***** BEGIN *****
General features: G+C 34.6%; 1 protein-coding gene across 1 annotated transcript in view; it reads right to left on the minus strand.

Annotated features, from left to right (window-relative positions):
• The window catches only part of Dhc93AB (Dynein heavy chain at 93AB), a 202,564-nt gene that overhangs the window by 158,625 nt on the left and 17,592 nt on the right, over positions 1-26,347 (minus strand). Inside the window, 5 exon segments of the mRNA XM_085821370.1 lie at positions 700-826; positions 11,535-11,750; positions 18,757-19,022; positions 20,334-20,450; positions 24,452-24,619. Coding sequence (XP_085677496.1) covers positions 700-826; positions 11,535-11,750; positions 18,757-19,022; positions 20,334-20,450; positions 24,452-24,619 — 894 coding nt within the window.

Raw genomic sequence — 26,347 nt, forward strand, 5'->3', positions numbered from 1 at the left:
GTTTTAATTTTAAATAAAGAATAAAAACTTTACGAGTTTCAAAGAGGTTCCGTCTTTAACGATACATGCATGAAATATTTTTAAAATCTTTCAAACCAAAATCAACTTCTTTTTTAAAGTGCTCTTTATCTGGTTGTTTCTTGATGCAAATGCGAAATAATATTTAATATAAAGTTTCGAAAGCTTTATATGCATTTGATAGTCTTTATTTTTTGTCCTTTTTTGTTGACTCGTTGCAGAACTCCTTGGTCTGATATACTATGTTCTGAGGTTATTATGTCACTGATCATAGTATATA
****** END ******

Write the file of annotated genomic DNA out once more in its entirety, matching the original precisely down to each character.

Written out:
General features: G+C 34.6%; 1 protein-coding gene across 1 annotated transcript in view; it reads right to left on the minus strand.

Annotated features, from left to right (window-relative positions):
• The window catches only part of Dhc93AB (Dynein heavy chain at 93AB), a 202,564-nt gene that overhangs the window by 158,625 nt on the left and 17,592 nt on the right, over positions 1-26,347 (minus strand). Inside the window, 5 exon segments of the mRNA XM_085821370.1 lie at positions 700-826; positions 11,535-11,750; positions 18,757-19,022; positions 20,334-20,450; positions 24,452-24,619. Coding sequence (XP_085677496.1) covers positions 700-826; positions 11,535-11,750; positions 18,757-19,022; positions 20,334-20,450; positions 24,452-24,619 — 894 coding nt within the window.

Raw genomic sequence — 26,347 nt, forward strand, 5'->3', positions numbered from 1 at the left:
GTTTTAATTTTAAATAAAGAATAAAAACTTTACGAGTTTCAAAGAGGTTCCGTCTTTAACGATACATGCATGAAATATTTTTAAAATCTTTCAAACCAAAATCAACTTCTTTTTTAAAGTGCTCTTTATCTGGTTGTTTCTTGATGCAAATGCGAAATAATATTTAATATAAAGTTTCGAAAGCTTTATATGCATTTGATAGTCTTTATTTTTTGTCCTTTTTTGTTGACTCGTTGCAGAACTCCTTGGTCTGATATACTATGTTCTGAGGTTATTATGTCACTGATCATAGTATATA